Implementations of various type systems in OCaml.
OCaml Shell

Grow Your Own Type System

This repository contains implementations of different type systems in OCaml.

It is meant to help out anyone who wants to learn more about advanced type systems and type inference or experiment by extending or implementing their own. The implementations are minimal and contain code that is (hopefully) simple and clear.

  • algorithm_w contains one of the most basic yet efficient implementation of Damas-Hindley-Milner type inference algorithm (used in functional languages such as OCaml, Haskell and Elm) called Algorithm W. Uses references to simulate type substitutions and assigns ranks/levels to type variables to simplify let-generalization.

  • extensible_rows extends algorithm_w with type inference for extensible records/rows with scoped labels, based on Daan Leijen's excellent paper. Although this is just one way of implementing extensible records, it's extremly simple and surprisingly useful, and was incorporated into the programming language Elm.

  • extensible_rows2 is an optimized implementation of extensible_rows.

  • first_class_polymorphism extends algorithm_w with type checking and partial type inference for first-class and higher-rank polymorphism, based on another one of Daan Leijen's papers. This system requires slightly more type annotations than other attempts at type inference for first-class polymorphism, such as MLF, but is considerably simpler to implements and use.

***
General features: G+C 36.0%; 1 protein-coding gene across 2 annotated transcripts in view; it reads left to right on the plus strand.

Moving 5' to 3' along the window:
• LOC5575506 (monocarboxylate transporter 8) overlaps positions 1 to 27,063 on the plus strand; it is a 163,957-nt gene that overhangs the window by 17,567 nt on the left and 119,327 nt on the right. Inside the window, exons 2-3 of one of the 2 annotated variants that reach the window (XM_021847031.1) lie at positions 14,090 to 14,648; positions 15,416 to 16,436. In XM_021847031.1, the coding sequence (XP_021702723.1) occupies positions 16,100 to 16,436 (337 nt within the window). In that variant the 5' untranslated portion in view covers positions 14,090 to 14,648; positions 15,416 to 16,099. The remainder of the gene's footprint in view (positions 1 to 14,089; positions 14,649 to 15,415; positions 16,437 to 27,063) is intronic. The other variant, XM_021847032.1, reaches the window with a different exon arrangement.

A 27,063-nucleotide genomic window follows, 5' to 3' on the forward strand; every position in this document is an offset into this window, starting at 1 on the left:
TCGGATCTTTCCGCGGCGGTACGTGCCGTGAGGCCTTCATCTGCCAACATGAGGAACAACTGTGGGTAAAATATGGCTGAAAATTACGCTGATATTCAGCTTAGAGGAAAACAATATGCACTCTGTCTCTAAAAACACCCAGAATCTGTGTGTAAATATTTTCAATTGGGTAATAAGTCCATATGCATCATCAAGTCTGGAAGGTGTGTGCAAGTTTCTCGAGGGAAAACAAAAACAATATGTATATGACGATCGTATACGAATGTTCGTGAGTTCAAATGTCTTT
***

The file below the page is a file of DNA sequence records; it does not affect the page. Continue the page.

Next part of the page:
• gradual_typing is another simple extension of algorithm_w based on a paper by Jeremy G. Siek and Manish Vachharajani. Gradual typing combines the benefits of static and dynamic typing, allowing programmers to make dynamic programs safer by adding static type information, and make static programs more flexible by delaying type-checking until runtime when necessary.

  • refined_types is an experiment that extends the HM type system with dependent types in the form of function contracts. It uses an external automatic theorem prover to verify that function contracts are satisfied, to prevent many of the most common software errors, such as division by zero and out-of-bounds array access.